If the goal is to get a stagnant project to be more creative or productive, the best move is often to get people out of the room. Young ideas are fragile. The more people that are involved, the higher the odds someone will find a reason to kill good ideas before they’ve had a chance to prove themselves. The more people in the room, the more politics and private agendas negatively influence conversations. Diffuse authority can mean no one feels they’re accountable, or even wants to be.
Firing people, or eliminating positions, is on one extreme end of the spectrum and it has its place. Sometimes there is no other way to create room for progress to happen. But on the more conservative end of the same spectrum, simpler decisions available include:
- Get people off the project by assigning them elsewhere
- Reduce the invite list for creative meetings
- Clarify who is in charge of creative decisions (e.g. who is the equivalent of the film director)
- Clarify whose role is to give feedback, but not to drive the show
If your meetings are too slow, or arguments go on for too long, rethink your invite list. Why do so many deserve a say on so many things if their feedback is so uninspired? Pick the least useful people and make their power over creative decisions match their usefulness.
Often referred to as Too many cooks, no matter how smart the people are, if they all think insist on fighting for their own vision, misery ensues. Start-up companies thrive in part because there are way more decisions to be made than people, granting individuals tons of autonomy. When there are 10 decisions to be made, but only 2 people, there’s little motivation to fight over decision making power. But when a company grows and the ratio of people to decisions runs the other way (2 decisions to be made by 10 people), the thriving ends and the bureaucratic misery begins.
Firing people, or simply eliminating the number of leadership roles, recentralizes authority. It empowers those remaining in leadership roles to do far more in far less time, since overcoming the objections of dozens of peers are no longer part of the process of developing news ideas and projects. In organizations were there are far too many project managers, producers, and middle-managers, roles prone to measurement and process, eliminating those roles is the only way to give creative leaders the space they need to excel.
When I was at Microsoft (’94-’03) the biggest inhibitor to innovation was too much democracy. Hard to believe, but it’s true. There is a long history of internal projects with great ideas that never made it out of Redmond – they were killed by the culture of rough consensus. If a handful of middle managers couldn’t achieve rough consensus on your idea, your project got thrown into the closet (and often you with it). Grand ideas are often divisive, and a rough consensus decision making system will kill them. Many companies I’ve visited over the years suffer from the same pattern of behavior. They mistakenly believe the problem is the quality of ideas, when in fact the problem is the conservative psychology inherent in democracy. Pure democracy is not the political system that will create the most change – it’s a system geared for stability, not for innovation.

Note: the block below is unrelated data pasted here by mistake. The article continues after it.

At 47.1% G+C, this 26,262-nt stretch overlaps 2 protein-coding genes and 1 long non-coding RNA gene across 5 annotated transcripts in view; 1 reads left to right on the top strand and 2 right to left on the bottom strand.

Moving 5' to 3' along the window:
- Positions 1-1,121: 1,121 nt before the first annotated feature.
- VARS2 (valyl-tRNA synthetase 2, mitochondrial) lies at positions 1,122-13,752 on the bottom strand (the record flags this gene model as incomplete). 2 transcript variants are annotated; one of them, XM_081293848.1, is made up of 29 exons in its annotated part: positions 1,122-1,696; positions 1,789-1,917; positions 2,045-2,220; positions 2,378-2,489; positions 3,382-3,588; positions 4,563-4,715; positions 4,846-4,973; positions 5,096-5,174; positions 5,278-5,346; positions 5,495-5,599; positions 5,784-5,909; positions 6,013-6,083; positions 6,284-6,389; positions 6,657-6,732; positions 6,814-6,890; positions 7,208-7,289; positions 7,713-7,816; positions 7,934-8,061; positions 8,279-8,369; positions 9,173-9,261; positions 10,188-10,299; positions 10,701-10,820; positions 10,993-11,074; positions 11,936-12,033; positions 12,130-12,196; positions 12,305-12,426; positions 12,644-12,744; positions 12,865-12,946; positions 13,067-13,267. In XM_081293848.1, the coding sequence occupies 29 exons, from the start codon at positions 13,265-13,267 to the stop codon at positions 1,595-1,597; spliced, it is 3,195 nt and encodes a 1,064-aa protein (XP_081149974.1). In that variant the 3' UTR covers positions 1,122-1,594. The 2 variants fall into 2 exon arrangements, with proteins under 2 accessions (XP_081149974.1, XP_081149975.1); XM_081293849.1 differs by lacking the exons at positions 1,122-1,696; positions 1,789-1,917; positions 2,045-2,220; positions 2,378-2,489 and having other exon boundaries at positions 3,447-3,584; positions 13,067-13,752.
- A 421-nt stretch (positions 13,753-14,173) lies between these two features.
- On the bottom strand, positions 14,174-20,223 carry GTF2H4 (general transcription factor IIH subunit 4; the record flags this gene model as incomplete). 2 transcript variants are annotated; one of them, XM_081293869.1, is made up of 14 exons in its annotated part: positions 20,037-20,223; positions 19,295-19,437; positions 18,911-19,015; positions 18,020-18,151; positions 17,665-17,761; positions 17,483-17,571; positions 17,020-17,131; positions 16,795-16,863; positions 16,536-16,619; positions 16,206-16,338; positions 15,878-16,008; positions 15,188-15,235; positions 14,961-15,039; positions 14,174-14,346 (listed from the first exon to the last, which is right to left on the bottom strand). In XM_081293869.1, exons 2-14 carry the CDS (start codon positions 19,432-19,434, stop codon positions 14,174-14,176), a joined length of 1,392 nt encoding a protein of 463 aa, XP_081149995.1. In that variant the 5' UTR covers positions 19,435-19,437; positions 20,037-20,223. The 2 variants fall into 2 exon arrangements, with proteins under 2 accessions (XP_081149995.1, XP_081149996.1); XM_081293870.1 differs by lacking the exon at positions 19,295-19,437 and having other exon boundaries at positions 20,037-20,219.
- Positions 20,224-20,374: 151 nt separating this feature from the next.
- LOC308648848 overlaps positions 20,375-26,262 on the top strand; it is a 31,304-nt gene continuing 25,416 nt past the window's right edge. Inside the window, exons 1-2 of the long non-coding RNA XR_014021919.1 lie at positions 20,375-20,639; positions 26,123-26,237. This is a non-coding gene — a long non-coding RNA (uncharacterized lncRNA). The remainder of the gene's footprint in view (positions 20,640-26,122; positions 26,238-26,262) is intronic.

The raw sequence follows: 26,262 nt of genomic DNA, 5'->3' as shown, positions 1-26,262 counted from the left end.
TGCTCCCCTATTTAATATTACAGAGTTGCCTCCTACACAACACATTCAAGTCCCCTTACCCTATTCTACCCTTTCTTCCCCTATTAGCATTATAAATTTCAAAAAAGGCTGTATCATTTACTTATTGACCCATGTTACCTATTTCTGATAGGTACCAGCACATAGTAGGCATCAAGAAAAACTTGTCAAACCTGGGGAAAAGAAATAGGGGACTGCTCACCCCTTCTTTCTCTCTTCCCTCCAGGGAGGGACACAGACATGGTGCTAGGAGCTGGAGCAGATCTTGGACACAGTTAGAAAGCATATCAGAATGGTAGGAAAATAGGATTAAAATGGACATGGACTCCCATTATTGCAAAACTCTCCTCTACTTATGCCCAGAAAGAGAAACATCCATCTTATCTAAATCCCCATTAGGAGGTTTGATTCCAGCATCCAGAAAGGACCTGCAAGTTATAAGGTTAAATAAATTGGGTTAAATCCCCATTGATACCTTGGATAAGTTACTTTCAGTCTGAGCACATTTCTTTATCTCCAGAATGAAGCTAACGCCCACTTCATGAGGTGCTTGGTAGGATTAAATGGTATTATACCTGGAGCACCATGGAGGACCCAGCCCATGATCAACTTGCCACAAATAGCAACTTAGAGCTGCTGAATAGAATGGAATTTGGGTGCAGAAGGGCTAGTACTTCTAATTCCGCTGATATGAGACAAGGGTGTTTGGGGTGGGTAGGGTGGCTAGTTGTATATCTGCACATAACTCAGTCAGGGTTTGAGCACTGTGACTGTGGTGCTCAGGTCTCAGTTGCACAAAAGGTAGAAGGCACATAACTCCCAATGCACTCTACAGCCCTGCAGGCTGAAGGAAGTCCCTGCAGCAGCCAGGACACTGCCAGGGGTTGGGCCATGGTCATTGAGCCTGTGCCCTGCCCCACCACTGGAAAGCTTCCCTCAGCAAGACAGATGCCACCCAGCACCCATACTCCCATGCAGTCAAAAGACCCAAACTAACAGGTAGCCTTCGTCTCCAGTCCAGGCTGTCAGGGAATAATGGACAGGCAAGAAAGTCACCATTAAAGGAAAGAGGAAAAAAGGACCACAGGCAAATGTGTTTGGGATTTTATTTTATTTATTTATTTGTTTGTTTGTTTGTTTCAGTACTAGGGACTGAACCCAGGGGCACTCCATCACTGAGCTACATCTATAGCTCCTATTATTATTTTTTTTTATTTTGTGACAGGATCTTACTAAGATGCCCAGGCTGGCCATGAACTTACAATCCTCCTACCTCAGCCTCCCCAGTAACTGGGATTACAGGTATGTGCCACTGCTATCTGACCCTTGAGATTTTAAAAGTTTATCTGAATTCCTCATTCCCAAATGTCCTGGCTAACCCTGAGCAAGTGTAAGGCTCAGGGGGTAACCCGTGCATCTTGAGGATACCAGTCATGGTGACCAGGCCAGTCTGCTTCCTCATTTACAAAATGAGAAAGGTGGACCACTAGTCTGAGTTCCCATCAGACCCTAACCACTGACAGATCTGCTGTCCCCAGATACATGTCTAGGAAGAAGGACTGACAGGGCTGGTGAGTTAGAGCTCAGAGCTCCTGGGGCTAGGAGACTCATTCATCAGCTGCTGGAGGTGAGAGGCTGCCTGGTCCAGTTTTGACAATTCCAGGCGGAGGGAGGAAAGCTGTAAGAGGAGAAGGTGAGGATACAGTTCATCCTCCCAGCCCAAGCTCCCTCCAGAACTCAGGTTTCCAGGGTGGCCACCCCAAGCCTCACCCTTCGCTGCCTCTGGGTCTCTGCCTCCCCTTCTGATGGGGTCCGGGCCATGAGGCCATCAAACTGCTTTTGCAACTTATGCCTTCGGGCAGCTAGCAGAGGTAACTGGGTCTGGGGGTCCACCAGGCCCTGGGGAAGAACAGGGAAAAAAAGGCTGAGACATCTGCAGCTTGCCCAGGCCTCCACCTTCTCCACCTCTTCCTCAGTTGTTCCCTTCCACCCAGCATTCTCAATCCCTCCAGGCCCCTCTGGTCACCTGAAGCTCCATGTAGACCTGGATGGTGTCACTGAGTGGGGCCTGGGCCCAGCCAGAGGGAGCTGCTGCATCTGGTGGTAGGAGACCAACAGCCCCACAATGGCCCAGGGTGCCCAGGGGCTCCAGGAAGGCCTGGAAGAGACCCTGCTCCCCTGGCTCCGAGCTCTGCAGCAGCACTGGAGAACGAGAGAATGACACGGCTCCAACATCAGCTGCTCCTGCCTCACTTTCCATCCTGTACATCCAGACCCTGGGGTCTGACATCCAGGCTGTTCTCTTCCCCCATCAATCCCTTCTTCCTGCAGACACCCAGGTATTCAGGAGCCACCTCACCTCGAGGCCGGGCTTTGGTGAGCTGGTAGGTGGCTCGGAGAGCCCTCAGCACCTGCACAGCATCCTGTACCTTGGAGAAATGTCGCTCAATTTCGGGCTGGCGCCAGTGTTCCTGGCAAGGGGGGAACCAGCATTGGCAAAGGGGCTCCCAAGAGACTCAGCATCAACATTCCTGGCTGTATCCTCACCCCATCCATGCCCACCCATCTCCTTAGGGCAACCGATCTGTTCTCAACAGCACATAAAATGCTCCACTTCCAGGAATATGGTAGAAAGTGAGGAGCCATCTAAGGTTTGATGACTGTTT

I’ve seen many great designers, engineers, and even managers hired in to well known companies, who prototype great things, and propose grand ideas, but watch in slow despair as the corporate culture’s insistence on letting everyone have their say watered their ideas down into mediocre, barely recognizable, intellectual sludge. You could throw a Johnathan Ives, a Rem Koolhaas, or a Will Wright, into most of corporate America and the output of those companies would barely change. Why? Too many cooks.
Some would argue this is by design – consistently mediocre is better than what many companies produce, and it can be enough to be a market leader (Look around: the best selling music, food, or software is unlikely to be considered the best by anyone in that field). And that’s fine: success and creativity are two related but different things. However if you ask for more innovation without changing the authority structure, I’ll call you crazy. Consensus is prone to slamming on the brakes – Autocracy is prone to putting the pedal to the metal.
The answer for many organizations is to shift the pendulum of authority two notches away from democracy and towards autocracy. I’m not saying create a tyranny – don’t go all the way – but do identify the creative leaders and give them leadership power based on those talents. To be a VP, or a General manager depends on political acumen, not creative insights, despite how the hubris of power muddles the distinction. If instead a VP or GM grants the best creative mind on the team license to lead, and rallies the majority of the team to accept the role of followers, the rate of positive change will always rise. Look to the autocratic models of building architecture, film making, and pop music – one or two creative minds are granted huge amounts of authority, disproportionate to the corporate hierarchy.
So when in doubt – look around the room. If your team is flailing or struggling to resolve a creative decision, create more autocracy. Either get the dead weight out of the room, or pick the person in the you as the leader believe has the best perspective and grant them your authority – let them make the call. If you can’t change the balance of power by any other means, thin the herd. If you have no other alternative, pink slips might be the best thing for everyone involved: the talent you fire may find, or create, the autonomy they deserve elsewhere. But either way, do what you can to give the creative minds in your world the autonomy they need to thrive.
Also see: Innovation by Death